Flying Switch.

Discussion in 'Getting Started' started by brakie, Mar 14, 2004.

  1. brakie

    brakie Active Member

    When I worked on the PRR I was called as rear brakeman on a intercity industrial switch job..We had to set out a empty gon out at a scrap yard that was on a facing point switch.Now usually we would switch this on the return trip to the yard but that particular night we had no work to do beyond the scrap yard.
    It was decided by the conductor that we would simply do a flying switch to save time after all we have done that in the past before with no problems but still considered a high risk move and frown on by the PRR..
    Well we set up the flying switch and the engineer gave that old gon a pretty good shove and all was going as we planned--until the head brakeman realized he swung onto the wrong end of the gon to use the hand brake to stop that gon so he swung off the gon to catch the other end but misjudged the grabs and could not swing back on...Now the scrap yard siding was on a slight down grade and that gon of course picked up extra speed with 2 brakemen and conductor in hot foot pursuit needless to say that gon whiz off the end of the scrap yard siding,through a wooden fence gate and onto the street.:eek:
    Needless to say we had to answer up to the division superintendent who had no kind words for us concerning our lack switching skills..Of course we received 5 days off .We was advised to buy some toy trains while we was off and brush up on our switching skills as we surely lack those most important skills.
  2. cidchase

    cidchase Active Member

    Hi Larry, that's a great story!! :)

    The best kind of accident, where nobody gets hurt
    and everybody learns something!! :) :) :) :thumb:

    I can just picture you all racing after that gon!!!! :D :D
  3. N Gauger

    N Gauger 1:20.3 Train Addict

    Great Story Brakie - Glad no-one got hurt!!!!
  4. jim currie

    jim currie Active Member

    :thumb: :thumb:
  5. Ralph

    Ralph's for fun!

    Whoops! Hmmmm, I think I could easily model that on my layout. :D
  6. Lighthorseman

    Lighthorseman Active Member


    Great story, Brakie. Would have been a hoot to have seen...:thumb: Glad only egos were hurt.:)
  7. mhdishere

    mhdishere Member

    Kinda reminds me of a story my father told. Bear in mind that he told this when I was maybe nine years old, so I may not have the details correct.

    He worked at a warehouse, and they got a carload of steel in. The engine spotted the car, but they had to move it with the crane so they (I guess) released the air, and my Dad was on the back of the car to tighten the handbrake when they got it where it was supposed to be. For some reason the handbrake failed though, so the car, with my Dad on board, rolled down a grade. One of his co-workers was running after to to try to grab the car (to stop it??) and was yelling for him to jump. My Dad decided that (a) he had 40 or so tons of steel between him and whatever he hit and (b) the track leveled out right past the gate (which was closed, but not for long) so the car would stop then, and he could get off without hurting himself. The car made short work of the gate, rolled to a stop, and they had to get the crane to tow it back to the yard where they put a 4x4 under the wheel.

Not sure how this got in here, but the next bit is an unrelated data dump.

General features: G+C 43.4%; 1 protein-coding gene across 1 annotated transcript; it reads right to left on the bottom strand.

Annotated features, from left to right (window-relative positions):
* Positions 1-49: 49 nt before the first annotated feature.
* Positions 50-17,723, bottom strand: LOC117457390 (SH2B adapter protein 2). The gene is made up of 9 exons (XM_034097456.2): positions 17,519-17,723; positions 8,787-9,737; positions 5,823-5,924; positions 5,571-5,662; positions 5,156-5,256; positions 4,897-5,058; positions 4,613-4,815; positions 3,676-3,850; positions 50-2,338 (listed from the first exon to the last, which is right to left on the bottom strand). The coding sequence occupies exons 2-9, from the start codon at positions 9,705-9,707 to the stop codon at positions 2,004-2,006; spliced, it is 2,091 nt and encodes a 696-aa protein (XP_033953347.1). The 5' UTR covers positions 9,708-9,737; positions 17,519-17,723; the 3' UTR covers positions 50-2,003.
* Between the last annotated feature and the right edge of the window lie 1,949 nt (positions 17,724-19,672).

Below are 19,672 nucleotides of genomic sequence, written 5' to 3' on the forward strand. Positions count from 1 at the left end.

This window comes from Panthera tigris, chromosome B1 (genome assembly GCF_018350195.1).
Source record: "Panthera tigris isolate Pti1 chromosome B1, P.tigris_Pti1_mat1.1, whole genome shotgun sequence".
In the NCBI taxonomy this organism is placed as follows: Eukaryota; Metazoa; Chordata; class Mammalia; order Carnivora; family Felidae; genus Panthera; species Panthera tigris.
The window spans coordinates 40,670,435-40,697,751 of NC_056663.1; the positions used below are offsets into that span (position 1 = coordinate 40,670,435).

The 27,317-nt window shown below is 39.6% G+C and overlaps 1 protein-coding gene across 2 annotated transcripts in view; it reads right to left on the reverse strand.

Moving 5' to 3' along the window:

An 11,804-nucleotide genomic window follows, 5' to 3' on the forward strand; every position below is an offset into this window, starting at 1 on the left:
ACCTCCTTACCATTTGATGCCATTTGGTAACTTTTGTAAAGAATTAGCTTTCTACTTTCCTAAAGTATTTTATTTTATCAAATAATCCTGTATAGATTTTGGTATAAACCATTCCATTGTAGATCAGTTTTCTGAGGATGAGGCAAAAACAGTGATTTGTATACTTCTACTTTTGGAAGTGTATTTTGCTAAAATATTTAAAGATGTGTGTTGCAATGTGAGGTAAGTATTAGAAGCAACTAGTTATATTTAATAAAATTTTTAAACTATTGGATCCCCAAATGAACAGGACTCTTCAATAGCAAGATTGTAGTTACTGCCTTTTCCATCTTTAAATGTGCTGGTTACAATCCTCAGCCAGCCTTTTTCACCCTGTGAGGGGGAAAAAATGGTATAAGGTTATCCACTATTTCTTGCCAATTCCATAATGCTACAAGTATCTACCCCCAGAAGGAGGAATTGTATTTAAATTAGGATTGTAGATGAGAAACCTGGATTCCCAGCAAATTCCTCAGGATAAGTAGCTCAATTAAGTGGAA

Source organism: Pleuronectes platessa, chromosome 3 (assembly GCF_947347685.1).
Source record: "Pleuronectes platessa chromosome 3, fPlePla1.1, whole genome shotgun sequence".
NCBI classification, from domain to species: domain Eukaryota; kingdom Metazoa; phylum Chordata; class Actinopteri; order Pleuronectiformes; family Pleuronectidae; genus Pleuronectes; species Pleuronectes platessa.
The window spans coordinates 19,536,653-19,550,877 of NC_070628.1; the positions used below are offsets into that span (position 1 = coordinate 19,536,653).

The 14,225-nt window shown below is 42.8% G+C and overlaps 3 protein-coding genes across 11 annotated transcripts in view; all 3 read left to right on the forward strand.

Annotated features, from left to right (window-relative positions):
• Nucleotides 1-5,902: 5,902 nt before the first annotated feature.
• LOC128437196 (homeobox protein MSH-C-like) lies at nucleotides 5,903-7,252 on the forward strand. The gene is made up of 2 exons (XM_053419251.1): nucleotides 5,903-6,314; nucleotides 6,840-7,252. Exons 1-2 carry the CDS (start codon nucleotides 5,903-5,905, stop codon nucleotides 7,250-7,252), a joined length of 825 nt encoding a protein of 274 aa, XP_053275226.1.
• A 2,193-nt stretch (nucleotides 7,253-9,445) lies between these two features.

I can just picture the other guy trying to grab the car to stop it.
  8. jon-monon

    jon-monon Active Member

    ;) Goodun' Larry!

    Was this the launch of your moel rail career? :D :D :D

    Thanks for another great story! :thumb:
  9. Fred_M

    Fred_M Guest

    I never have been able to do a flying switch on my "MODEL" trains. So how did he expect you to pratice? FRED
  10. McFortner

    McFortner Member

    Why do I see this as a Benny Hill sketch here? :eek: :eek: :D :D :wave:
  11. brakie

    brakie Active Member

    Dash 10,That was another one of his insults..That was his way of saying No more flying switches..:D

    Jon,Actually my dad was a railroader and model railroader that is how I got started in the hobby.:D
  12. Skunk Valley

    Skunk Valley Member

    Love the story, Brakie. Used to watch Piedmont & Northern crews pull it off at the cannery behind my grandmother's house. They actually had the trackage to do runarounds, but would have had to travel a couple of miles. Guess they preferred the flying switch.

    I bought several of the "Drifter" HO cars from NorthWest Short Lines. These things have a flywheel driven off one of the trucks. Thus, these monsters act like prototype cars: once rolling, they tend to keep going. When you put a boxcar top on one, it looks like a normal car.

    Several members of the local club like to spot cars at industries by taking advantage of the Kadee "delayed uncoupling" feature. That way, they can push the car to the industry spot, reverse the locomotive, and drop it in place. More than one engineer has given one of these drifters a shove only to have it keep on going past the spot and end up "on the ground."

    Anyway, I've added a few Kadee permanent magnets at several locations around the layout. With a little practice, you can actually pull off flying switches in HO. Even has all the usual problems: Getting uncoupled on the fly, throwing points without derailing anything, car stopping on the turnout, or not stopping at all.

    Ain't modelling fun !!!!

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